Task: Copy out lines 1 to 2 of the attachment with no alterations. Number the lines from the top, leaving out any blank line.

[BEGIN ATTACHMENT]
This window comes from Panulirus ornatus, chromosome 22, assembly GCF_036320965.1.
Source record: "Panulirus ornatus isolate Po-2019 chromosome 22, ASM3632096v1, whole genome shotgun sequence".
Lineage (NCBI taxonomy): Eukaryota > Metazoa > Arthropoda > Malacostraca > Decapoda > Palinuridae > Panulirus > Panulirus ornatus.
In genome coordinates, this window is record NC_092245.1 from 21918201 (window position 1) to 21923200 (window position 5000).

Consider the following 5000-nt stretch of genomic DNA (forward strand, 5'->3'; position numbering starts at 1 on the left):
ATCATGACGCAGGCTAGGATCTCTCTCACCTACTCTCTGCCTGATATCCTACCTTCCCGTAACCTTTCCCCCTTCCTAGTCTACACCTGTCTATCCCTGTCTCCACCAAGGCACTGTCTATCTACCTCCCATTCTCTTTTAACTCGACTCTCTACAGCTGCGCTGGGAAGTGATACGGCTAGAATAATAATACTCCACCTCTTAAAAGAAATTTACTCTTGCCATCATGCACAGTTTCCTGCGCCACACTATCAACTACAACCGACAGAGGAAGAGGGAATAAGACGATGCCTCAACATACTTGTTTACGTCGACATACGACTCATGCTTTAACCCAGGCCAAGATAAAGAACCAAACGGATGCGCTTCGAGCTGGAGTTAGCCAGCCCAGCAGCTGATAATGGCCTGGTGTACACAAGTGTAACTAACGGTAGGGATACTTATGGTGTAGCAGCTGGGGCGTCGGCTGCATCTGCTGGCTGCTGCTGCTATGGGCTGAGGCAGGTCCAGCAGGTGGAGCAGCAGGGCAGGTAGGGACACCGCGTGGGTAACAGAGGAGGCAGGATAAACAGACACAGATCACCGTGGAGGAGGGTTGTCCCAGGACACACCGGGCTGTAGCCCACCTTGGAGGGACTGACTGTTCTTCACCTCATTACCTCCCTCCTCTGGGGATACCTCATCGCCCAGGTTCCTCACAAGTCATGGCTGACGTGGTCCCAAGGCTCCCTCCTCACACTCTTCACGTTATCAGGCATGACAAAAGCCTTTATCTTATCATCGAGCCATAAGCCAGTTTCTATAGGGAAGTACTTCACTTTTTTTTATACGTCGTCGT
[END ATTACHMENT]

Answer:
This window comes from Panulirus ornatus, chromosome 22, assembly GCF_036320965.1.
Source record: "Panulirus ornatus isolate Po-2019 chromosome 22, ASM3632096v1, whole genome shotgun sequence".